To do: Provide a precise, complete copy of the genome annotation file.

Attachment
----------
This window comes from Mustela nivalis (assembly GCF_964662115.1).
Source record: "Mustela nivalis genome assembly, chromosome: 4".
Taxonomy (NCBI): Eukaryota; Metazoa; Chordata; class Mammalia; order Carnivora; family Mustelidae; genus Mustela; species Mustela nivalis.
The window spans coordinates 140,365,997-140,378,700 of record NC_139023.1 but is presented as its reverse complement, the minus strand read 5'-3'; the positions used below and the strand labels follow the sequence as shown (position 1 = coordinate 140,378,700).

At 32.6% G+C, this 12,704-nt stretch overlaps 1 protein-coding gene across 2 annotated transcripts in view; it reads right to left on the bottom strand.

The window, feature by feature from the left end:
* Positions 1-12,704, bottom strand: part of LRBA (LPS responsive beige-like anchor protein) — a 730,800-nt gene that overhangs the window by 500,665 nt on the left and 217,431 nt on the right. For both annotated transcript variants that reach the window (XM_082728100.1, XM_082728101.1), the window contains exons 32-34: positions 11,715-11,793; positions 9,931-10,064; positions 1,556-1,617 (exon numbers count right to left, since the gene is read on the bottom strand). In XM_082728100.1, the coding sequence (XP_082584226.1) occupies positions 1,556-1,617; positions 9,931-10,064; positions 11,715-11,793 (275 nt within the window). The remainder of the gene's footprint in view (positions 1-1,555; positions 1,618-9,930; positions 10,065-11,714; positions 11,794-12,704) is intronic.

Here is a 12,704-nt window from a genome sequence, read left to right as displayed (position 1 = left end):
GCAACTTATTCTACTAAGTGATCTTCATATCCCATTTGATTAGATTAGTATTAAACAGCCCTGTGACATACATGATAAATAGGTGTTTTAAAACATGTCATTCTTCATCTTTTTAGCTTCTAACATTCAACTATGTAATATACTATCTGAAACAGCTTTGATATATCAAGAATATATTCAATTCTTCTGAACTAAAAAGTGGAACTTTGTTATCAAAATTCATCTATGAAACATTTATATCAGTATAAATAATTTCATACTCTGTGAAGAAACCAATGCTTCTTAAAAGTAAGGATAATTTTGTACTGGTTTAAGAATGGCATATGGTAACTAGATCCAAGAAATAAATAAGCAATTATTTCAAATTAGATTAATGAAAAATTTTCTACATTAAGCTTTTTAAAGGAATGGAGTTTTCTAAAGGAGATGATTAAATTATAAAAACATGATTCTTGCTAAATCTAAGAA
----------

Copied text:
This window comes from Mustela nivalis (assembly GCF_964662115.1).
Source record: "Mustela nivalis genome assembly, chromosome: 4".
Taxonomy (NCBI): Eukaryota; Metazoa; Chordata; class Mammalia; order Carnivora; family Mustelidae; genus Mustela; species Mustela nivalis.
The window spans coordinates 140,365,997-140,378,700 of record NC_139023.1 but is presented as its reverse complement, the minus strand read 5'-3'; the positions used below and the strand labels follow the sequence as shown (position 1 = coordinate 140,378,700).

At 32.6% G+C, this 12,704-nt stretch overlaps 1 protein-coding gene across 2 annotated transcripts in view; it reads right to left on the bottom strand.

The window, feature by feature from the left end:
* Positions 1-12,704, bottom strand: part of LRBA (LPS responsive beige-like anchor protein) — a 730,800-nt gene that overhangs the window by 500,665 nt on the left and 217,431 nt on the right. For both annotated transcript variants that reach the window (XM_082728100.1, XM_082728101.1), the window contains exons 32-34: positions 11,715-11,793; positions 9,931-10,064; positions 1,556-1,617 (exon numbers count right to left, since the gene is read on the bottom strand). In XM_082728100.1, the coding sequence (XP_082584226.1) occupies positions 1,556-1,617; positions 9,931-10,064; positions 11,715-11,793 (275 nt within the window). The remainder of the gene's footprint in view (positions 1-1,555; positions 1,618-9,930; positions 10,065-11,714; positions 11,794-12,704) is intronic.

Here is a 12,704-nt window from a genome sequence, read left to right as displayed (position 1 = left end):
GCAACTTATTCTACTAAGTGATCTTCATATCCCATTTGATTAGATTAGTATTAAACAGCCCTGTGACATACATGATAAATAGGTGTTTTAAAACATGTCATTCTTCATCTTTTTAGCTTCTAACATTCAACTATGTAATATACTATCTGAAACAGCTTTGATATATCAAGAATATATTCAATTCTTCTGAACTAAAAAGTGGAACTTTGTTATCAAAATTCATCTATGAAACATTTATATCAGTATAAATAATTTCATACTCTGTGAAGAAACCAATGCTTCTTAAAAGTAAGGATAATTTTGTACTGGTTTAAGAATGGCATATGGTAACTAGATCCAAGAAATAAATAAGCAATTATTTCAAATTAGATTAATGAAAAATTTTCTACATTAAGCTTTTTAAAGGAATGGAGTTTTCTAAAGGAGATGATTAAATTATAAAAACATGATTCTTGCTAAATCTAAGAA